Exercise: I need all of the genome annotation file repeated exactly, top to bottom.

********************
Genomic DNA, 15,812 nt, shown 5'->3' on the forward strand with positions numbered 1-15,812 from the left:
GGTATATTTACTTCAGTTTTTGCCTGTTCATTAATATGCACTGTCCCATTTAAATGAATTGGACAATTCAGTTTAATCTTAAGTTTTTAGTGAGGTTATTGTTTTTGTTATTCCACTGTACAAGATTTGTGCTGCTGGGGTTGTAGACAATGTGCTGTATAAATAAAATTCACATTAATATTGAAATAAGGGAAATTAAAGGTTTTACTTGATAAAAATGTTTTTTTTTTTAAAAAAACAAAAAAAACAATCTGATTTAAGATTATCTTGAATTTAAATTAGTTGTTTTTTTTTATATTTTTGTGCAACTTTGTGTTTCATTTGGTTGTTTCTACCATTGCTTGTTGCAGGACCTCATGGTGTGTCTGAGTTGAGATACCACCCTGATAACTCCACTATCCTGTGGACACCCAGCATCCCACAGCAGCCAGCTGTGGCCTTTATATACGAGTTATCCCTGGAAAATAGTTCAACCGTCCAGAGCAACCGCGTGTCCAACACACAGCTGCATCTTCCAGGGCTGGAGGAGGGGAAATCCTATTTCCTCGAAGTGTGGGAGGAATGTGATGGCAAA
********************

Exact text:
Genomic DNA, 15,812 nt, shown 5'->3' on the forward strand with positions numbered 1-15,812 from the left:
GGTATATTTACTTCAGTTTTTGCCTGTTCATTAATATGCACTGTCCCATTTAAATGAATTGGACAATTCAGTTTAATCTTAAGTTTTTAGTGAGGTTATTGTTTTTGTTATTCCACTGTACAAGATTTGTGCTGCTGGGGTTGTAGACAATGTGCTGTATAAATAAAATTCACATTAATATTGAAATAAGGGAAATTAAAGGTTTTACTTGATAAAAATGTTTTTTTTTTTAAAAAAACAAAAAAAACAATCTGATTTAAGATTATCTTGAATTTAAATTAGTTGTTTTTTTTTATATTTTTGTGCAACTTTGTGTTTCATTTGGTTGTTTCTACCATTGCTTGTTGCAGGACCTCATGGTGTGTCTGAGTTGAGATACCACCCTGATAACTCCACTATCCTGTGGACACCCAGCATCCCACAGCAGCCAGCTGTGGCCTTTATATACGAGTTATCCCTGGAAAATAGTTCAACCGTCCAGAGCAACCGCGTGTCCAACACACAGCTGCATCTTCCAGGGCTGGAGGAGGGGAAATCCTATTTCCTCGAAGTGTGGGAGGAATGTGATGGCAAA